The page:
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Peripheral ghrelin enhances sweet taste food consumption and preference, regardless of its caloric content
|Published in||Physiology & Behavior. 2010, vol. 101, no. 2, p. 277-281|
|Abstract||AIMS: Ghrelin is one of the most potent orexigens known to date. While the prevailing view is that ghrelin participates in the homeostatic control of feeding, the question arose as to whether consummatory responses evoked by this compound could be related to search for reward. We therefore attempted to delineate the involvement of ghrelin in the modulation of non-caloric but highly rewarding consumption. METHODS: We tested the effect of intraperitoneally injected ghrelin on the acceptance and preference for a 0.3% saccharin solution using single bottle tests and free-choice preference test procedures in C57BL6/J mice, as well as in mice lacking the ghrelin receptor (GHSR1a -/-) and their wild-type (WT) littermates. RESULTS: In the single bottle tests, peripheral ghrelin consistently increased the consumption of saccharin, independently of availability of caloric food. In the free-choice preference test procedures, ghrelin increased the preference for saccharin in WT mice, while it did had not effect in GHSR1a -/-animals, indicating that the ghrelin receptor pathway is necessary to mediate this parameter. CONCLUSIONS: Peripheral ghrelin enhances intake and preference for a sweet food, regardless of whether the food has caloric content. This effect, mediated through the ghrelin receptor pathway, may serve as additional enhancers of energy intake.|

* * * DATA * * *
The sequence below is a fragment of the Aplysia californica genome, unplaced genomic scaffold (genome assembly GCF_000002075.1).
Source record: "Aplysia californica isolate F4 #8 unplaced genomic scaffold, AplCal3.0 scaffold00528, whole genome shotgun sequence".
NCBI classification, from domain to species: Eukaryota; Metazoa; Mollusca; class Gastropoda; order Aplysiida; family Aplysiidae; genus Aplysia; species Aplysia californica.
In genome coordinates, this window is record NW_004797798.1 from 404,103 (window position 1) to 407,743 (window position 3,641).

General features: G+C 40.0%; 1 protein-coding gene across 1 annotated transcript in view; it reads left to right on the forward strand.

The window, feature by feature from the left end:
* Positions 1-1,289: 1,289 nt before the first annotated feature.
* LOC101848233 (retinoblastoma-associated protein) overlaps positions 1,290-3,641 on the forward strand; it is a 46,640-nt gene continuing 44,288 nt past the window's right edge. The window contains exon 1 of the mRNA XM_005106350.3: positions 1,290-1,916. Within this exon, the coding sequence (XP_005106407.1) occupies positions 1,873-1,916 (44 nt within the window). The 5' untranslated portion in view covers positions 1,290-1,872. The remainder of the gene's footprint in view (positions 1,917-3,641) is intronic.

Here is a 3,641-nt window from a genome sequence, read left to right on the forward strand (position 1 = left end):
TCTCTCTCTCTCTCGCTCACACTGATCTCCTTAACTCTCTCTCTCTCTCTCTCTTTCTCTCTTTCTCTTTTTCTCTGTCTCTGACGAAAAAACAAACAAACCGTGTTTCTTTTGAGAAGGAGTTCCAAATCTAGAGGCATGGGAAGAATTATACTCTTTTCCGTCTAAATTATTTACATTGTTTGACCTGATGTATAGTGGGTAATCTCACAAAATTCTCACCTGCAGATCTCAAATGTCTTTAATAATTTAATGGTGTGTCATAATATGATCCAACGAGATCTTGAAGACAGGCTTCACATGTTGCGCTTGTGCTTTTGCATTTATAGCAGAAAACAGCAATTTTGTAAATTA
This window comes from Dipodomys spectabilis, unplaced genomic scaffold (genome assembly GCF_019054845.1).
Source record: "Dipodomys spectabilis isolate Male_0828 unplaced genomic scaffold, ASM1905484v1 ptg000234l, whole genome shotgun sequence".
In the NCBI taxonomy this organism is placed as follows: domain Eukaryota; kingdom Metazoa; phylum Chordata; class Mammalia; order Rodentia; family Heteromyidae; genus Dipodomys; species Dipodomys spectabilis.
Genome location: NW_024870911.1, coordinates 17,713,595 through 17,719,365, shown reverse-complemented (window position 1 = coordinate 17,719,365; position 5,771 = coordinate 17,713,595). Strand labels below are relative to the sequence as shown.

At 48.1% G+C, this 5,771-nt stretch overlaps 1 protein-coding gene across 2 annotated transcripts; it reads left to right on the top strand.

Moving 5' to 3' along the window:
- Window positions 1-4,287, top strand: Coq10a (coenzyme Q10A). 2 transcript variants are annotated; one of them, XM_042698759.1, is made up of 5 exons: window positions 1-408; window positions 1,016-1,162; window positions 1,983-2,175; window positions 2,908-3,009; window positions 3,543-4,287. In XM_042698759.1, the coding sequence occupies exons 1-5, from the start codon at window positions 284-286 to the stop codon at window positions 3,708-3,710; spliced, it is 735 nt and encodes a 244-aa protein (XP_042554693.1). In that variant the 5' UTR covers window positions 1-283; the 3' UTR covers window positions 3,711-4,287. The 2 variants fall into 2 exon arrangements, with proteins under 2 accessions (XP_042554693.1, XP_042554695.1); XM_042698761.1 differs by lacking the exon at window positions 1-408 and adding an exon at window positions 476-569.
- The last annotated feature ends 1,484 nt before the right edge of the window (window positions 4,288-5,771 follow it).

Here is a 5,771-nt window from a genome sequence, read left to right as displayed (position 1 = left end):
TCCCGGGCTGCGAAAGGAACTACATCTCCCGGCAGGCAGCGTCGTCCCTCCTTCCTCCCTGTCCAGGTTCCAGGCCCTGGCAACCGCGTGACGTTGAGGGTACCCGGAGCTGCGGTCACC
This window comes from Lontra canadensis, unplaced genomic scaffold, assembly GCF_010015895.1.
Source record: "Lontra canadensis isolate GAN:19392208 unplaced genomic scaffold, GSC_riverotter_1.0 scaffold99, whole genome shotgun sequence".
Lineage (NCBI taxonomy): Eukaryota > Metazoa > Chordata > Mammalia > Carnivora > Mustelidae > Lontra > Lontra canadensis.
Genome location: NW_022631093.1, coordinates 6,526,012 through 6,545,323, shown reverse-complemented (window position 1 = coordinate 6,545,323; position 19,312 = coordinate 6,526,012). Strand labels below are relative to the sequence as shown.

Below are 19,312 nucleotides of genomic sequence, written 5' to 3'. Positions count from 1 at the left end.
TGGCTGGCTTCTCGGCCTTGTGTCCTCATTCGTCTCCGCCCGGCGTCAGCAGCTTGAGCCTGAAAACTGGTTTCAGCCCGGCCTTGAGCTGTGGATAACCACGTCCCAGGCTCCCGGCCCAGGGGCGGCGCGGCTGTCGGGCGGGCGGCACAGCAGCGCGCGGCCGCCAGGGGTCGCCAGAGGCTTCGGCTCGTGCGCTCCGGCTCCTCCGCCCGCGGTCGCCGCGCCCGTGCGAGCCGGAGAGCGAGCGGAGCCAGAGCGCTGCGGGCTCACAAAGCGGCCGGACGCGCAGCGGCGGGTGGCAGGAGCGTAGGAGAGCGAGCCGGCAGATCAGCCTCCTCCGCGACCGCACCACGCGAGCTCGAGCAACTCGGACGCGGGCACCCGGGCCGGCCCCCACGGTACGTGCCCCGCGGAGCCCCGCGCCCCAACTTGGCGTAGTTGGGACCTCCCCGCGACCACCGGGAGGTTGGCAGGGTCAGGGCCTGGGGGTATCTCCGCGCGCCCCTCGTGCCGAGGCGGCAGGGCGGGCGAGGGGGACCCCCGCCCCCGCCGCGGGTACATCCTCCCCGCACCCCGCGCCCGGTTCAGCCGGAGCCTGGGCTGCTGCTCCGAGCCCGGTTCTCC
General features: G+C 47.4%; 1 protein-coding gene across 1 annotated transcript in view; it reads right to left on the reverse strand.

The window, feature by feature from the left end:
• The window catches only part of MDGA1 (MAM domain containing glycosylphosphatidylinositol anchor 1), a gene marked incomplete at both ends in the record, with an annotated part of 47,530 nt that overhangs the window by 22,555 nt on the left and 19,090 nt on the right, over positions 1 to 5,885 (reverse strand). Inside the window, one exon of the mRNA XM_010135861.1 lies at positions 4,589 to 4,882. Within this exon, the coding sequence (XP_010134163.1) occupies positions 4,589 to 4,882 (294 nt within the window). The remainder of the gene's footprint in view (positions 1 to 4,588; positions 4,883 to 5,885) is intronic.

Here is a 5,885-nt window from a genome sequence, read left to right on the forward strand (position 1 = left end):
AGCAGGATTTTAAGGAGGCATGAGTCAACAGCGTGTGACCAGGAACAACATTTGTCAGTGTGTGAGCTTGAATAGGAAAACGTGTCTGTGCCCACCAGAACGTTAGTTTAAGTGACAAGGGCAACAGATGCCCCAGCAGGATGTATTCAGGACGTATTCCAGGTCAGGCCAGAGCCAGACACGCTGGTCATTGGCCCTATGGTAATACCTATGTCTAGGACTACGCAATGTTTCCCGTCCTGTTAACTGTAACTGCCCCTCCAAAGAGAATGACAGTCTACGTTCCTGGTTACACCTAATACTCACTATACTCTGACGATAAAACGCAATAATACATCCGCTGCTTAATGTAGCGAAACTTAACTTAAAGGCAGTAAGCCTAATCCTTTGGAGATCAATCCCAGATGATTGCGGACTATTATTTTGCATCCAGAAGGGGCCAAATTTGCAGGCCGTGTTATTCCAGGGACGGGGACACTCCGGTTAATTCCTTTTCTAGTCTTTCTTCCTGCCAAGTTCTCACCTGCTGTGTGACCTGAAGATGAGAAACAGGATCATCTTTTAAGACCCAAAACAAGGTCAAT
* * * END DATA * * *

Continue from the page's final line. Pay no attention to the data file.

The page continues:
|Keywords||Analysis of Variance — Animals — Choice Behavior/drug effects — Eating/*drug effects/genetics — Energy Intake/*drug effects/genetics — Food Preferences/*drug effects — Ghrelin/*administration & dosage — Mice — Mice, Inbred C57BL — Mice, Knockout — Receptors, Ghrelin/deficiency — Saccharin/administration & dosage/*pharmacology — Sweetening Agents/administration & dosage/*pharmacology — Taste/*drug effects/genetics|
|Research group||Homéostasie métabolique (649)|
|DISSE, Emmanuel et al. Peripheral ghrelin enhances sweet taste food consumption and preference, regardless of its caloric content. In: Physiology & Behavior, 2010, vol. 101, n° 2, p. 277-281. doi: 10.1016/j.physbeh.2010.05.017 https://archive-ouverte.unige.ch/unige:20902|